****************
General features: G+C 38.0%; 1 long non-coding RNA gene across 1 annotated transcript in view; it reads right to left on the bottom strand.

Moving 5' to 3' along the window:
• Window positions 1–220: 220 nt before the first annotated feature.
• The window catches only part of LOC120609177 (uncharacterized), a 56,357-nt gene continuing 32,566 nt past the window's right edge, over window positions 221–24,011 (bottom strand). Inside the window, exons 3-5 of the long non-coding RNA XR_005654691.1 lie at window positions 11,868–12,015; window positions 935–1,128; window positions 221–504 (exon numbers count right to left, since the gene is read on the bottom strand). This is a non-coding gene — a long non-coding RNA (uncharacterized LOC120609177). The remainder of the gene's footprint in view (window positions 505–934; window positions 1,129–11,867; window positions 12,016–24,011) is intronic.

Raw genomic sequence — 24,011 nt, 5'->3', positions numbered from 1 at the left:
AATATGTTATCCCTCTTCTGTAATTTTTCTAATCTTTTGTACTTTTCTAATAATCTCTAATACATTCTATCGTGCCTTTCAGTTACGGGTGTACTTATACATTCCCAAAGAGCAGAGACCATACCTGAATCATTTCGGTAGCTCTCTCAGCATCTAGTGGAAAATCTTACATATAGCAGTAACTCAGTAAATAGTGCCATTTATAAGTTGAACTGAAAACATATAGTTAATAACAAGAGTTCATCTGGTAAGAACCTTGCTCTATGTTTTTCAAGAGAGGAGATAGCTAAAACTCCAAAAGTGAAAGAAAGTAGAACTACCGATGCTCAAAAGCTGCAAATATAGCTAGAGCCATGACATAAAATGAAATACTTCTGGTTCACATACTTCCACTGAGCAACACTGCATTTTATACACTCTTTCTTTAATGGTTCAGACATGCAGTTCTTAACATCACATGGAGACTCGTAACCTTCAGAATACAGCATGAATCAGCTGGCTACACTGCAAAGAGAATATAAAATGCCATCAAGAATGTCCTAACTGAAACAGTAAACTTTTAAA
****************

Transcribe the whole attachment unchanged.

General features: G+C 38.0%; 1 long non-coding RNA gene across 1 annotated transcript in view; it reads right to left on the bottom strand.

Moving 5' to 3' along the window:
• Window positions 1–220: 220 nt before the first annotated feature.
• The window catches only part of LOC120609177 (uncharacterized), a 56,357-nt gene continuing 32,566 nt past the window's right edge, over window positions 221–24,011 (bottom strand). Inside the window, exons 3-5 of the long non-coding RNA XR_005654691.1 lie at window positions 11,868–12,015; window positions 935–1,128; window positions 221–504 (exon numbers count right to left, since the gene is read on the bottom strand). This is a non-coding gene — a long non-coding RNA (uncharacterized LOC120609177). The remainder of the gene's footprint in view (window positions 505–934; window positions 1,129–11,867; window positions 12,016–24,011) is intronic.

Raw genomic sequence — 24,011 nt, 5'->3', positions numbered from 1 at the left:
AATATGTTATCCCTCTTCTGTAATTTTTCTAATCTTTTGTACTTTTCTAATAATCTCTAATACATTCTATCGTGCCTTTCAGTTACGGGTGTACTTATACATTCCCAAAGAGCAGAGACCATACCTGAATCATTTCGGTAGCTCTCTCAGCATCTAGTGGAAAATCTTACATATAGCAGTAACTCAGTAAATAGTGCCATTTATAAGTTGAACTGAAAACATATAGTTAATAACAAGAGTTCATCTGGTAAGAACCTTGCTCTATGTTTTTCAAGAGAGGAGATAGCTAAAACTCCAAAAGTGAAAGAAAGTAGAACTACCGATGCTCAAAAGCTGCAAATATAGCTAGAGCCATGACATAAAATGAAATACTTCTGGTTCACATACTTCCACTGAGCAACACTGCATTTTATACACTCTTTCTTTAATGGTTCAGACATGCAGTTCTTAACATCACATGGAGACTCGTAACCTTCAGAATACAGCATGAATCAGCTGGCTACACTGCAAAGAGAATATAAAATGCCATCAAGAATGTCCTAACTGAAACAGTAAACTTTTAAA